- For Teachers
It seems that yet again the standard of teaching, schooling and testing is being questioned. This time it is the test for 11-year-olds that has found itself in the cross-hairs.
More than two million children sat the tests, which include reading, writing, spelling and handwriting as part of an overall examination of English language skills. The results seem to be somewhat disheartening as apparently fewer than half of our children can spell words such as 'effortless' and 'participate' says the Qualifications and Curriculum Authority (QCA).
The Times is seriously unimpressed, and understandably so. "Some spelt them as 'efortless' and 'partisipate', while 'knowledge' became 'nolege' and 'thoroughly' was submitted as 'thuruly'".
Head teachers suggest that "Poor teaching practices" are among the reasons for spelling horrors in last year's national English tests; a warning also made by Ofsted, the education watchdog.
The Times prints some remarkable statistics as a result of the analysis by the QCA. Of 215 entries who reached Level 4 (the effective pass mark), 32.5% could spell 'rehearsed' and only 12% could manage to spell 'thoroughly' correctly.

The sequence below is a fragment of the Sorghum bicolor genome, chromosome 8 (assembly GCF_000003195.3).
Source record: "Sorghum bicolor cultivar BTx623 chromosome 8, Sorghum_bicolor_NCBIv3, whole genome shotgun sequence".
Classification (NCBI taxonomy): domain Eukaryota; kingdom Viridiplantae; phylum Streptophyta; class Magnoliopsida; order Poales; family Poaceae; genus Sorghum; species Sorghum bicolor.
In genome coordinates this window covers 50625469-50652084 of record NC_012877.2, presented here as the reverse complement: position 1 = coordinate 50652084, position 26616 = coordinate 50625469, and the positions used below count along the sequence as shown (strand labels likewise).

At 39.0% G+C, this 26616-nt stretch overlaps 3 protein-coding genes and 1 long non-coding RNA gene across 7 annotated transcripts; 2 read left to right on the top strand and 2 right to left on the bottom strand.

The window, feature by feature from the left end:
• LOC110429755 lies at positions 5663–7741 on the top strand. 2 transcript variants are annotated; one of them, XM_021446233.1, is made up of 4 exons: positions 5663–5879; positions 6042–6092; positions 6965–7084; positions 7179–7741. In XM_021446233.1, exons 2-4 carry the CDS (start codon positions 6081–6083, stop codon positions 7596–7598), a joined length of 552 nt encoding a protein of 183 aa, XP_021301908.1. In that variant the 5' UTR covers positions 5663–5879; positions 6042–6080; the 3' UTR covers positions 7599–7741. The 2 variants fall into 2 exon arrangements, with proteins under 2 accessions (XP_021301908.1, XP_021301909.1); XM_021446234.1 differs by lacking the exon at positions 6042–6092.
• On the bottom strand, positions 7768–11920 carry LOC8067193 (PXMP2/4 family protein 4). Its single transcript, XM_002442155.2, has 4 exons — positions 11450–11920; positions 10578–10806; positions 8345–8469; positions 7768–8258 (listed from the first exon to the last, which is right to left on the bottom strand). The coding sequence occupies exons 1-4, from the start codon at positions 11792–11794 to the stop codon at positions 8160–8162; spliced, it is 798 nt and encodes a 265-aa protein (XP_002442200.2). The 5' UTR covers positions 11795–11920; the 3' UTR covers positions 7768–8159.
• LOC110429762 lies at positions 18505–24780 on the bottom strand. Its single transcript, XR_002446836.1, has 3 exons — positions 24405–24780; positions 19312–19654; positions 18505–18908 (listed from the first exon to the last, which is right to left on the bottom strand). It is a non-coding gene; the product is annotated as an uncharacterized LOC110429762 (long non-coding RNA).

One wonders what the causes might be, and it is easy enough to point the finger of blame at the teachers, but one must surely wonder what has prevented these children from learning. After all, national targets ensure that all children are offered the same curriculum. Well, it is not only the teachers that need to be looked at, the parents have a burden of responsibility here too.
How many of these children have ever read a book, I wonder? How many use a computer for anything other than playing the latest hit game? Do children ever write letters anymore?
Even these tests have been slammed for being made increasingly easy and worthless. If this is the case, what of the future generations?
In a society where increasing areas are being dumbed down, I can't help but feel that unless something is done soon we will have a generation of people on our hands who will communicate in TXT and would only see a pen and paper being used in old films.
Something needs to be done, and quickly.
Categories: Speaking Out